Available and affordable: nickel and manganese catalyst compound
The HighHy project researchers intend to use an innovative nickel-manganese compound as an OER catalyst to produce green hydrogen on an industrial scale via AEM electrolysis. This compound boasts crucial advantages: Both metals are inexpensive and readily available as raw materials. They also feature promising chemical activity. The HighHy teams are working simultaneously on potential solutions with the goal of developing an ideal compound for use in industry. Dr. Clemens Kubeil, research scientist in the Hydrogen Technology department at Fraunhofer IFAM in Dresden, where he is responsible for the project, explains their approach: “The complementary approach is quite special: The project partners are testing many different synthesis methods, compositions, surface structures and material sizes to coat the catalysts. Ultimately, the best solution will be selected and subjected to extensive testing with a demonstrator created in New Zealand.”
The Fraunhofer IFAM team is contributing its expertise in powder metallurgical strategies to this catalyst development: Not only is the electrochemical activity of the catalyst important, but the electrical contact between the electrodes and the electrolyte flow must also be optimized, allowing the gas bubbles to be guided away from the electrode in the best manner possible. Know-how regarding porous structures, like those created when nickel-manganese powder is used for coatings, is a key factor here. The researchers hope that the new catalysts will reduce the amount of electrical energy required for oxygen generation and thereby improve the efficiency of AEM electrolysis.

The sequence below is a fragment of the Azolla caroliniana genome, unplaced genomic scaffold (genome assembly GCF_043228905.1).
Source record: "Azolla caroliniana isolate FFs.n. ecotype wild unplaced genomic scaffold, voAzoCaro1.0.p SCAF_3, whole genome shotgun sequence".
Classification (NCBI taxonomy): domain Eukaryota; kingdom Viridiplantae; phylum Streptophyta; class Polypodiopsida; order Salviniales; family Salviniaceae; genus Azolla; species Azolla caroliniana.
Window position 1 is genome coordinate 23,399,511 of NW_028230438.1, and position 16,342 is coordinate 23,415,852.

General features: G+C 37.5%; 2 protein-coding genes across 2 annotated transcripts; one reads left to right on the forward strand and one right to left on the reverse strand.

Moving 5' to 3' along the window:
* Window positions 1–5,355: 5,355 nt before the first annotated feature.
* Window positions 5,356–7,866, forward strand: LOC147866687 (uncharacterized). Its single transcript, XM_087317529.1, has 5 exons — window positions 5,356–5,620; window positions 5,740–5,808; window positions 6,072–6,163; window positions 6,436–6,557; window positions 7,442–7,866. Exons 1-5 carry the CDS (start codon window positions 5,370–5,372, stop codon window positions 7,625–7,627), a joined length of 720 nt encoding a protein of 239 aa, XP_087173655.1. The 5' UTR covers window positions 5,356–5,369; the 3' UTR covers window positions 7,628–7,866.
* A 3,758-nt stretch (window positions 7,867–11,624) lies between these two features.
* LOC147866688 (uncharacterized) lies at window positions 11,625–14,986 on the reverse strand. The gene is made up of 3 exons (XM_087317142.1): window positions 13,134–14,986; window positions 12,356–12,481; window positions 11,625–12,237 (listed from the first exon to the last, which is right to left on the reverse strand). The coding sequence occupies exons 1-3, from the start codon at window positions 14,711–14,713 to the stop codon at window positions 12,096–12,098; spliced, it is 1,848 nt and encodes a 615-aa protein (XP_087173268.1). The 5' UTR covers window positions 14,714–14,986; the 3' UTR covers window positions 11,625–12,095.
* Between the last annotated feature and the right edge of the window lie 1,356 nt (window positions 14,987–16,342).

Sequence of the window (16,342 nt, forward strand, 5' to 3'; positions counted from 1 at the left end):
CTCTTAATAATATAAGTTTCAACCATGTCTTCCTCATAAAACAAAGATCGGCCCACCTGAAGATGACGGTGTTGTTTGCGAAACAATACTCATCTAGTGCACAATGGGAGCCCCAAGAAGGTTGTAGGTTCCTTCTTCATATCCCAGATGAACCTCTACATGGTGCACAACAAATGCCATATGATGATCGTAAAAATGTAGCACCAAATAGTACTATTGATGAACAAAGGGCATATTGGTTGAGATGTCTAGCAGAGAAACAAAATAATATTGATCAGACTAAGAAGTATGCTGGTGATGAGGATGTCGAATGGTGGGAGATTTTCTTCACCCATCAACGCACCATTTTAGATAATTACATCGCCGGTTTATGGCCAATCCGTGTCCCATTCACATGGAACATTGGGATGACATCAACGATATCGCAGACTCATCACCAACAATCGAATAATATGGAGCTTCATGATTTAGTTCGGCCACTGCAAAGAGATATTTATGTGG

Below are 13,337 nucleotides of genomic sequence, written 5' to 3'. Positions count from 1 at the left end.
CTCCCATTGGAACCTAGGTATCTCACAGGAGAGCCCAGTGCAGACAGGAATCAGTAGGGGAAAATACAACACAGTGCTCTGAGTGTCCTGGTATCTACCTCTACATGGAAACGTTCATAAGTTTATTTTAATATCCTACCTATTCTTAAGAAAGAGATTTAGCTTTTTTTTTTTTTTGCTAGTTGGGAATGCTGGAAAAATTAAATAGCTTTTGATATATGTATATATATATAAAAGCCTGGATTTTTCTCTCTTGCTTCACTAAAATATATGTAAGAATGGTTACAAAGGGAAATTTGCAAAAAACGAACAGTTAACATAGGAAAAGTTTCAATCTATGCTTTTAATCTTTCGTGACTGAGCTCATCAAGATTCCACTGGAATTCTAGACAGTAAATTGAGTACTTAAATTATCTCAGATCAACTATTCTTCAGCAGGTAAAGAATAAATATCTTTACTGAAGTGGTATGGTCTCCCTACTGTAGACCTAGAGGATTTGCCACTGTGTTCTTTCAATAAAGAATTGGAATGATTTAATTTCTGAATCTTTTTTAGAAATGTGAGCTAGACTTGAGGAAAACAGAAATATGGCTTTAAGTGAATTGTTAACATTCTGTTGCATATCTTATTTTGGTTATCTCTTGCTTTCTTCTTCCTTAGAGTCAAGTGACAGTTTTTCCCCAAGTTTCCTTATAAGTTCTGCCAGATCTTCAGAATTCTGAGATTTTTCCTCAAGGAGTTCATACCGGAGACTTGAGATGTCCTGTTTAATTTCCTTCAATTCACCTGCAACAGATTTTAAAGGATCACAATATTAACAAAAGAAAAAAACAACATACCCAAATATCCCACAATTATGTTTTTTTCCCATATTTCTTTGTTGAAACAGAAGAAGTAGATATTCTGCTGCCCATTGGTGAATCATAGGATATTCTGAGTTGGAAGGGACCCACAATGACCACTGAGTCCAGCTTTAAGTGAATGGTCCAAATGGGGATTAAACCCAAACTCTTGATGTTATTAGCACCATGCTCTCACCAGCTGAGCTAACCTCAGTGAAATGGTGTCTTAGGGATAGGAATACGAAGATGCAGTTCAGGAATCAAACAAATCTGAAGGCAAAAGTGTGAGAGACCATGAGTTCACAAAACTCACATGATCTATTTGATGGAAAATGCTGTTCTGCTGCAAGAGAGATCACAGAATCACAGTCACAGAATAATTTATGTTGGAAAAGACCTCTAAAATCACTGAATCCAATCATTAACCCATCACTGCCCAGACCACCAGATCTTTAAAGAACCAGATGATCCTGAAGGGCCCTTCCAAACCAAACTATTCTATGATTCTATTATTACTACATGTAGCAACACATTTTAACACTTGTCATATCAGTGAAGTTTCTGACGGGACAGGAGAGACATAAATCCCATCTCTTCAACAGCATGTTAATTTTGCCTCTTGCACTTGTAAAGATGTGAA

Price, flexibility, hydrogen purity: high potential of AEM electrolysis
There is great potential for AEM electrolysis suitable for use in industry: The EU targets for electrolysis energy use in the new process are set at approximately 48 kilowatt-hours per kilogram of hydrogen produced by 2030. This means that AEM-EL would be capable of achieving around 80 percent efficiency, i.e., similar values to the previously established AEL and PEM-EL processes, while offering significantly greater flexibility in terms of loads driven and places of use, as well as significantly lower material costs. “The price target for the acquisition costs of the AEM electrolysis system, when calculated down to the hydrogen produced, is around 300 euros per installed kilowatt, whereas the PEM-EL comes in at around 500 euros. Even for classic alkaline electrolysis, the target is currently still 400 euros. This means that AEM-EL is the only serious electrolysis solution in terms of price,” concludes Clemens Kubeil. “The fact that it can be produced under high pressures due to the gas-tight membrane and the lower-concentration electrolyte and asymmetric electrolyte flow is yet another advantage. This results in the production of very pure and compressed hydrogen that is easier to feed in. In turn, this would allow systems to start up and shut down faster and operate at partial load, which is very interesting when bringing an application to the fluctuating market.”